The NSA snoops on our phone calls — and nobody cares. Prison populations swell and we hold suspected terrorists without trial for decades. Why? Because grandmothers value safety above all. Liberal politicians – not preachers – rush to stop young women from appearing topless in Times Square. Why? Because grandmothers don’t like nudity, and Democratic pols are utterly dependent on middle-age female voters.When society was paternal we let our kids play outdoors alone. We spanked them. We let children fail and suffer the consequences. In a more paternal era parents understood that children learned from adversity and pain. But today, we’ve spun a tight cocoon around our precious children. Parents who allow their kids to walk to a park unsupervised are arrested. Spanking is illegal in several European countries. We no longer flunk students – it’s considered barbaric. And we suspend 6-year-old boys from school for making gun gestures with their hands. Our growing obsession with child safety and nurture reflects our maternalizing values.
Even the most casual remark can cause great outrage, as society rushes to defend and soothe the victim. Daytime TV show “The View” lost two major sponsors when one of its hosts made a comment that offended some nurses. Well known comedians have stopped performing on college campuses because students freak out if you satirize a minority group.
And then we have Bruce Jenner.
Had an Olympic gold medalist declared in 1915, “I am a woman,” a group of men would have taken him behind the building, pulled down his pants and pointed out his error. To reinforce the lesson, they would have administered a nasty beating.
Today, our maternal society lauds Jenner for “her” decision to change genders. The compliant media changes its pronouns. Vanity Fair places Jenner on its cover. ESPN gives the former medalist its courage award. In a maternalized society biological fact is trumped by affirmation and self-expression.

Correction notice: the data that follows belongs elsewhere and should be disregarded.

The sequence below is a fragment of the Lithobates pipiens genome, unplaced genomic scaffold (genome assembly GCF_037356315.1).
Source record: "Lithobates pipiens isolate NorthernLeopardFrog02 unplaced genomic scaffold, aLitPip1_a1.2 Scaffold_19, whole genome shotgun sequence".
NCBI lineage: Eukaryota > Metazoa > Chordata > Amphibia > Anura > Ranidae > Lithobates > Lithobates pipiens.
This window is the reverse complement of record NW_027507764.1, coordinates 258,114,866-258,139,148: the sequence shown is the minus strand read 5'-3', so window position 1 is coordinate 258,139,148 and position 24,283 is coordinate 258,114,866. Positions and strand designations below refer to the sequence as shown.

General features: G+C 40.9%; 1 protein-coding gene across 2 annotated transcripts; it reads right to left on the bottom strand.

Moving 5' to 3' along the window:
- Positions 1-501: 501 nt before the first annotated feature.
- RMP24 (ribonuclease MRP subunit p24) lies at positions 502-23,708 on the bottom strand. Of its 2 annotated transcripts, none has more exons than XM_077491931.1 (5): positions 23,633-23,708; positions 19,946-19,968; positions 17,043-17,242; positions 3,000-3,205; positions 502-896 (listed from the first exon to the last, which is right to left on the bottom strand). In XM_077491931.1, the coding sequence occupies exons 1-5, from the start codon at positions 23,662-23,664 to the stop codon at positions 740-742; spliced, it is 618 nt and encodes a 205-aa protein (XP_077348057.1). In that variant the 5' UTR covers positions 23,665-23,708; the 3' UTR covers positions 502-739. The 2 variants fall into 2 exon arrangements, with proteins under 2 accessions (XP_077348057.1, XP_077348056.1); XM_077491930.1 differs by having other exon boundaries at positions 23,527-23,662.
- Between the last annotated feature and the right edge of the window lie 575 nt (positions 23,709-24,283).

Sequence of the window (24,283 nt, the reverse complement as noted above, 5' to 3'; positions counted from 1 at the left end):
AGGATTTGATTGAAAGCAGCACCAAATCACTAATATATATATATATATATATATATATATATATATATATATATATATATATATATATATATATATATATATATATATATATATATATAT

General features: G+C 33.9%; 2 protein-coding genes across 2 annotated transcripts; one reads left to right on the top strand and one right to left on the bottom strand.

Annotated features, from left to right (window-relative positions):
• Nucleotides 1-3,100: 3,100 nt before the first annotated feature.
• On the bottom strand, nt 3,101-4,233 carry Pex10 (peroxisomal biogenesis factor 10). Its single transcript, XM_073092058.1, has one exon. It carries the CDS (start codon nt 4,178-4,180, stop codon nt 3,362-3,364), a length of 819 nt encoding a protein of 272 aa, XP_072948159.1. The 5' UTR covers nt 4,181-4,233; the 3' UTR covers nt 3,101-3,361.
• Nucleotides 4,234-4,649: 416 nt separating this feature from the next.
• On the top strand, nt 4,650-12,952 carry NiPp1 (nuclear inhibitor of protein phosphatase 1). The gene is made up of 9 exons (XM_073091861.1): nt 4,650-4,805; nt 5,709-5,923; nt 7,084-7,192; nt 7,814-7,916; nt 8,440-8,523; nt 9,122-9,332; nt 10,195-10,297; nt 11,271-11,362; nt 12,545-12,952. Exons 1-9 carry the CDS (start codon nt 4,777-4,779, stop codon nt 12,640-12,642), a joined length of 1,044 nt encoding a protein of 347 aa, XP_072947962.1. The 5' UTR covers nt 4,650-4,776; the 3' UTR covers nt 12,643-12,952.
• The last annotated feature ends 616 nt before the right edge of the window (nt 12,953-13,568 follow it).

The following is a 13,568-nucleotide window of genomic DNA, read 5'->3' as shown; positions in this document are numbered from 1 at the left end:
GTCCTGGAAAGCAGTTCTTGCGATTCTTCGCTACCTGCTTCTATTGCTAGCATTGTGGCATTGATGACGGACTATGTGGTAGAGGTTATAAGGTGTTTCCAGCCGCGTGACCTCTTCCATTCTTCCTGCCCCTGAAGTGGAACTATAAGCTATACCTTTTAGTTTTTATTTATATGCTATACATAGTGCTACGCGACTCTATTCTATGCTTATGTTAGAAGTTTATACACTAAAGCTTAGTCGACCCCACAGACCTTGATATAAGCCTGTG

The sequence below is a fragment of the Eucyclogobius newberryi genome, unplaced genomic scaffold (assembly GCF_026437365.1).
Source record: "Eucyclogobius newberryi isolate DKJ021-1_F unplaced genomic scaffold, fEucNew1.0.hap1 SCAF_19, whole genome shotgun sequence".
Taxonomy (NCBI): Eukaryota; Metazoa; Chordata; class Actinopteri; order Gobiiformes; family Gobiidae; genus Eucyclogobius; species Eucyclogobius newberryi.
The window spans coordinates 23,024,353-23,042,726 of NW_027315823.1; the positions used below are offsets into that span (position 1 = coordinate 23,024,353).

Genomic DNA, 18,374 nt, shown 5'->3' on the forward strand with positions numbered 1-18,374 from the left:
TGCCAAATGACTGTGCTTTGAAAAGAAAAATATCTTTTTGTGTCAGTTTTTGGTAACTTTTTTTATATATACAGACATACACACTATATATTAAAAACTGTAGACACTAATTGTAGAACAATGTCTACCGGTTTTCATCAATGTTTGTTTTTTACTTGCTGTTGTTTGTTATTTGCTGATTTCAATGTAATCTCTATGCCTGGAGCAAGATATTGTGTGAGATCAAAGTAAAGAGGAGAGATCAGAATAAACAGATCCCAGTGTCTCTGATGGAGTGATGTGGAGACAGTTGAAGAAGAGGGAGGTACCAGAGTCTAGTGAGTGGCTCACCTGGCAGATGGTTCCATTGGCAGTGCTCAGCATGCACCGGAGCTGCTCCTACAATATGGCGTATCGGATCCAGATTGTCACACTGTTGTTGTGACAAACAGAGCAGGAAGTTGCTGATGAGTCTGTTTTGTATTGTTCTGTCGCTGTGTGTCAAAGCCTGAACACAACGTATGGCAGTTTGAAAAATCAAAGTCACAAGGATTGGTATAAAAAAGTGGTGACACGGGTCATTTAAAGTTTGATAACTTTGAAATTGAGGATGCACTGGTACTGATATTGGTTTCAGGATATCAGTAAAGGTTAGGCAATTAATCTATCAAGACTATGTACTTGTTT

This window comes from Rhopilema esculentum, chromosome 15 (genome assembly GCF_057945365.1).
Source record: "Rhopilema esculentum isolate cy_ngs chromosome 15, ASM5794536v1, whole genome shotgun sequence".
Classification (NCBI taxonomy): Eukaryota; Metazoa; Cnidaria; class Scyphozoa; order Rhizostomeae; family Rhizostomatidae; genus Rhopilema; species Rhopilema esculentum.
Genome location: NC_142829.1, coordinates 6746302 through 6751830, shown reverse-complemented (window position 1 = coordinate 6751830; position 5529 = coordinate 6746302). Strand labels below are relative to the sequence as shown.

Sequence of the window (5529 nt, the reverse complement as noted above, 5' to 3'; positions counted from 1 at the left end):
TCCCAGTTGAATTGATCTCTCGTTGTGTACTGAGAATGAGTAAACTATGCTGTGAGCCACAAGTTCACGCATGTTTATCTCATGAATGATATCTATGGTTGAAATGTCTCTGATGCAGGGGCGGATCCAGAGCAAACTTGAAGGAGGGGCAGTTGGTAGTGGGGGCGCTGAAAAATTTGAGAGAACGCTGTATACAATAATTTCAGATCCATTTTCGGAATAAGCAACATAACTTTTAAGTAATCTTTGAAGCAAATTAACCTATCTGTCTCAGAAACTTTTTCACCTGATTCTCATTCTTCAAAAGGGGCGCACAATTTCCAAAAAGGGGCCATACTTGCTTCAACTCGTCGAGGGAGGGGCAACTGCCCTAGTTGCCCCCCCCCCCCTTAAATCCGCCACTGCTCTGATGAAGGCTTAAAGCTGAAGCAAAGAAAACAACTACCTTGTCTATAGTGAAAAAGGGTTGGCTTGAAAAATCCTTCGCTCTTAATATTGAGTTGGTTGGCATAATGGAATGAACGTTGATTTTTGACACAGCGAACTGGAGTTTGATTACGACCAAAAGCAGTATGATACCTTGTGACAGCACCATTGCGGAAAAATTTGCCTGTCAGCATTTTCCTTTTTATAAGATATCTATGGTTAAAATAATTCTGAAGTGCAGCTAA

But the magnum opus of maternalism was this summer’s Supreme Court decision on gay marriage. Five justices ruled that states may not limit marriage to opposite sex couples. Their reason basically came down to this: any law that makes a particular group feel undignified or excluded is unconstitutional. The United States Supreme Court nullified the votes of millions of Americans and overturned dozens of state statutes based solely on their emotional impact. This is maternalism in its purest form: laws that hurt people’s feelings cannot be tolerated.
We often associate maternalism and political correctness with the left – but conservatives are capable of maternal thinking as well. For example, in the abortion debate, many pro-lifers refuse to consider the economic cost of caring for severely disabled children. Sarah Palin coined the term “death panels” to short circuit a national discussion on the costs of end-of-life care (28% of all health care funds are spent during the final six months of life.) Placing an economic value on a human life seems barbaric to many conservatives who think maternally.